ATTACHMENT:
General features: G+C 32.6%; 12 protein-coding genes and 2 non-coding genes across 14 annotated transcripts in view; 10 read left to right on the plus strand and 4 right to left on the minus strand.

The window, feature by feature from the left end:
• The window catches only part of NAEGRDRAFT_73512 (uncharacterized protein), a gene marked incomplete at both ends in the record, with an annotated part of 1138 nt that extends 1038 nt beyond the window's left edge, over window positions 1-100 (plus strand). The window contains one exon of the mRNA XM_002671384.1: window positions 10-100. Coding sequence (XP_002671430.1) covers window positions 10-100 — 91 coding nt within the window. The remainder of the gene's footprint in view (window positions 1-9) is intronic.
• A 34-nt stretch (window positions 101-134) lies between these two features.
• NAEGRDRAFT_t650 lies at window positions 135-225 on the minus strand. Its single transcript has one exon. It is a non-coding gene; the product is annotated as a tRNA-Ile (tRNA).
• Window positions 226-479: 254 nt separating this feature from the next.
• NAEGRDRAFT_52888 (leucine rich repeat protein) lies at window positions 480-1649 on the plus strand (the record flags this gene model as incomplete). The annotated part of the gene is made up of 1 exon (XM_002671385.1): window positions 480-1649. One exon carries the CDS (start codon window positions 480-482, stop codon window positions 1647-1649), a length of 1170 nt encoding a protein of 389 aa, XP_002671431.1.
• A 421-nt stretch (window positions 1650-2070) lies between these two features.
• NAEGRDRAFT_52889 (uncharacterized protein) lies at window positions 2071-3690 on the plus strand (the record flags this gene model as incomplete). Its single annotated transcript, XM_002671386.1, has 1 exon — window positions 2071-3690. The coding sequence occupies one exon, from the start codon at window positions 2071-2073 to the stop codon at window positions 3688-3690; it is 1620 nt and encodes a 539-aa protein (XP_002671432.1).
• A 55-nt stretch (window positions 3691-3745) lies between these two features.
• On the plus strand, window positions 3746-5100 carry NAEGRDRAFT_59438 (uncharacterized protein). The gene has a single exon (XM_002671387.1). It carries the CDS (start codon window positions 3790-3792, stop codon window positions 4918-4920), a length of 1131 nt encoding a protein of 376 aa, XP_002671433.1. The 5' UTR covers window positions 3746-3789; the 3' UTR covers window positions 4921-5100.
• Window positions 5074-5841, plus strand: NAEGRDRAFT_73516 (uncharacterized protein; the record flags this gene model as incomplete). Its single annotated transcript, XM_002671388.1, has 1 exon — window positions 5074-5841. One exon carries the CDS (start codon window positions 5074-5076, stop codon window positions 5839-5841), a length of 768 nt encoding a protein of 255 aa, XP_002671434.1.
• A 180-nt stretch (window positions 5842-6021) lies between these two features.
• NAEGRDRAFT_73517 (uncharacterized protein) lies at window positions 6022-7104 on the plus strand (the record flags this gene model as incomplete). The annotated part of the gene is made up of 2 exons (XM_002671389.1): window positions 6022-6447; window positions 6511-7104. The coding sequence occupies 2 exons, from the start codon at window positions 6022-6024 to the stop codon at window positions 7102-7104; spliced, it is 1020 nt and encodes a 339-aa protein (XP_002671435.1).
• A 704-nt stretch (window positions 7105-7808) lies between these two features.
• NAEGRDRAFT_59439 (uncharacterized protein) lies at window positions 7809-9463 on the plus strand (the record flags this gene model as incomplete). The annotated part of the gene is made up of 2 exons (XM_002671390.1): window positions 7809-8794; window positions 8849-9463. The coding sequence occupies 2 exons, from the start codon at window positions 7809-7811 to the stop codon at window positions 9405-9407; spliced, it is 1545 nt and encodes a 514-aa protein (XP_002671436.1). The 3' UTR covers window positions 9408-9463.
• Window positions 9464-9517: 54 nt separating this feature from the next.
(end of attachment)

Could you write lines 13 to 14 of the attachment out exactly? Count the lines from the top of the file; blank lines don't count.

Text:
• A 180-nt stretch (window positions 5842-6021) lies between these two features.
• NAEGRDRAFT_73517 (uncharacterized protein) lies at window positions 6022-7104 on the plus strand (the record flags this gene model as incomplete). The annotated part of the gene is made up of 2 exons (XM_002671389.1): window positions 6022-6447; window positions 6511-7104. The coding sequence occupies 2 exons, from the start codon at window positions 6022-6024 to the stop codon at window positions 7102-7104; spliced, it is 1020 nt and encodes a 339-aa protein (XP_002671435.1).